This study examines the relationships among third and fourth grade teacher practices in cognitive development: understanding, application, synthesis, and judgment; emotional/social development; their students' self-reported opportunities for emotional/social development; and academic self-concept. In addition, this study investigates the relationships among mothers' level of education, students' academic self-concept, and time and frequency of reading at home. As well, this study examines differences between students by gender and ethnicity. The study was conducted in a suburban Long Island, New York school district of ethnic and socioeconomic diversity.
The survey instruments used in the study were created by the researcher and were based on the works of Krathwohl, Bloom, and Masia; Goleman; Marsh and O'Neill; and Hart and Risley, and include information from the New York State Department of Education. Respondents were third and fourth grade teachers and their students. Parents of the students provided demographic information.
This study provided insight into the frequency of teacher practices in the components of the cognitive domain and the emotional/social development of their students. In addition, the study offered student perspectives about their academic self-concept, perceptions of their emotional/social development, and their time and frequency of reading at home.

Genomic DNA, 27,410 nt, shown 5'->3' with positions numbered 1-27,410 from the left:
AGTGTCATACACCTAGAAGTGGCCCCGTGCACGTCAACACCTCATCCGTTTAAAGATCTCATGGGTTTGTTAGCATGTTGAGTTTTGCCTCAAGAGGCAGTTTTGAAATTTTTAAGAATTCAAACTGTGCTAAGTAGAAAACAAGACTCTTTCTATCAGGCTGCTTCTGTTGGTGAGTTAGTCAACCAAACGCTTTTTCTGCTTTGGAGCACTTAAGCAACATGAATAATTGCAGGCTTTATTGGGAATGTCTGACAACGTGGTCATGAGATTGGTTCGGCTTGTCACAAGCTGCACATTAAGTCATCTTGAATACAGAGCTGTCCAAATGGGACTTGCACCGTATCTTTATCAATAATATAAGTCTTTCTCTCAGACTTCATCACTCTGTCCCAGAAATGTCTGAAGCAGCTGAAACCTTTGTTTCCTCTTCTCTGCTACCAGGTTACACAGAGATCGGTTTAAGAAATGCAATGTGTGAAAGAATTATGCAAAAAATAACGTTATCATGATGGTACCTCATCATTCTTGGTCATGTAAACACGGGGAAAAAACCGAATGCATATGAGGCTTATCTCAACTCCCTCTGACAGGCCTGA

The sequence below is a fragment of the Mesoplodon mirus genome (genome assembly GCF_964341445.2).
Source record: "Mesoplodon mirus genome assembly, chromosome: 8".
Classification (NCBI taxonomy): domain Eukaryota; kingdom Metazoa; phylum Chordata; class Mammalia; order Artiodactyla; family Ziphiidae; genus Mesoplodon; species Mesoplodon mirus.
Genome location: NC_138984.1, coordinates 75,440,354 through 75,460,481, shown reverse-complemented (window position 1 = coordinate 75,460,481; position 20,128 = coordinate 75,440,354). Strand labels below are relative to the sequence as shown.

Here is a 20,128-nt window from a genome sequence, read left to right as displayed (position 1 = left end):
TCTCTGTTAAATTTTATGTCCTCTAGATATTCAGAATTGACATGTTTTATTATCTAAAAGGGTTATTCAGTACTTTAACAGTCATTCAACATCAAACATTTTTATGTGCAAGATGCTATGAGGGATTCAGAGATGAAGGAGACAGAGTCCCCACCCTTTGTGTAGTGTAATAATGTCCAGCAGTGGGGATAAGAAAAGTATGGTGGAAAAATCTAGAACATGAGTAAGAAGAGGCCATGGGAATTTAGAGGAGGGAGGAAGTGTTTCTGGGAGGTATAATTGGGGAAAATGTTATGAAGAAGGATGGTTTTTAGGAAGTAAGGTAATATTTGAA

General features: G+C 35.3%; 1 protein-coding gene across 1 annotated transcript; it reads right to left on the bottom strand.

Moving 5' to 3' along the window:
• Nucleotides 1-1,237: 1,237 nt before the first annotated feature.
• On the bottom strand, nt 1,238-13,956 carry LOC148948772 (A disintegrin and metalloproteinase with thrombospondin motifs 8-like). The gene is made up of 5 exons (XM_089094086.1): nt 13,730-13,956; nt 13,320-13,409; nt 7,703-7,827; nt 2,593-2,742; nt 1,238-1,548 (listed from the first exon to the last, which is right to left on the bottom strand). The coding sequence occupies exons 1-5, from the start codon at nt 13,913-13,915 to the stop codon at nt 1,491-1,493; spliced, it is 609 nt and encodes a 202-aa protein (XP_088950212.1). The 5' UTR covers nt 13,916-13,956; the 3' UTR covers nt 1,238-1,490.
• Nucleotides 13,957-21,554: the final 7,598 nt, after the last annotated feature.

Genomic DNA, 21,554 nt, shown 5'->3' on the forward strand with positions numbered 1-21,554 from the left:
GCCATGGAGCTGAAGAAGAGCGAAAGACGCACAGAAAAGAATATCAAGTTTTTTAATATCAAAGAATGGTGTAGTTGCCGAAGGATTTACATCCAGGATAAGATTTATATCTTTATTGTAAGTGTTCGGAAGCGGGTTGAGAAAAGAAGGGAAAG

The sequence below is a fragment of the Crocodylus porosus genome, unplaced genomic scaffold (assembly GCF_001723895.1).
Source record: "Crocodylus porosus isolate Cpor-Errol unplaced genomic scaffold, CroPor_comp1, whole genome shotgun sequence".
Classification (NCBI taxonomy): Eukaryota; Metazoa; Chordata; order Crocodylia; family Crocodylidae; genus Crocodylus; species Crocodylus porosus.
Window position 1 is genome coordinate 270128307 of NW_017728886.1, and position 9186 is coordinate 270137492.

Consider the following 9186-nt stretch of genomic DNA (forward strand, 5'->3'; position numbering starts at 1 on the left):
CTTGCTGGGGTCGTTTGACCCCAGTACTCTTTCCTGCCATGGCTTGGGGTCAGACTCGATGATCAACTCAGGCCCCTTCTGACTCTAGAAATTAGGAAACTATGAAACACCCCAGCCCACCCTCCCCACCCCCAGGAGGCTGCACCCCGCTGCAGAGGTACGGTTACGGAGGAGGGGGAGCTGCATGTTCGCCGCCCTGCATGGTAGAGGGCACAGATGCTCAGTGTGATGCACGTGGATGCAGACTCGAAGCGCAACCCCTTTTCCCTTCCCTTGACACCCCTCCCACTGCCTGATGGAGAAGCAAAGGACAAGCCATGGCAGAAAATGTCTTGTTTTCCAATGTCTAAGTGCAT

Teachers reported greater frequency in their cognitive practices in understanding and application than in synthesis and judgment. In addition, teachers reported greater usage of practices in the English language arts and math than in science and social studies. Teachers perceived themselves as providing opportunities for emotional/social development more often than for the highest levels of cognition. A significant relationship existed among teacher practices in understanding in English language arts and math, synthesis, and their practices in emotional/social development of their students. However, no relationship existed between these teacher practices and student reports of their opportunities for emotional/social development.
Students reported their academic self-concept at a higher level than their emotional/social experiences. They reported on the items on a 7-point Likert Scale. Students reported frequency of reading at home on an average of three times per week or more, reading approximately 28 minutes per session. No significant relationships existed between teacher practices in emotional/social development and student perceptions of their opportunities for emotional/social development, or between teacher practices and student academic self-concept.
Significant relationships existed among student perceptions of their opportunities for emotional/social development, their time and frequency of reading at home, and academic self-concept. Relationships were revealed among mother's level of education and student time and frequency of reading at home. In addition, a significant relationship was revealed among student ethnicity and mother's level of education, and among ethnicity and frequency of reading at home. No relationships were present among gender and other student variables.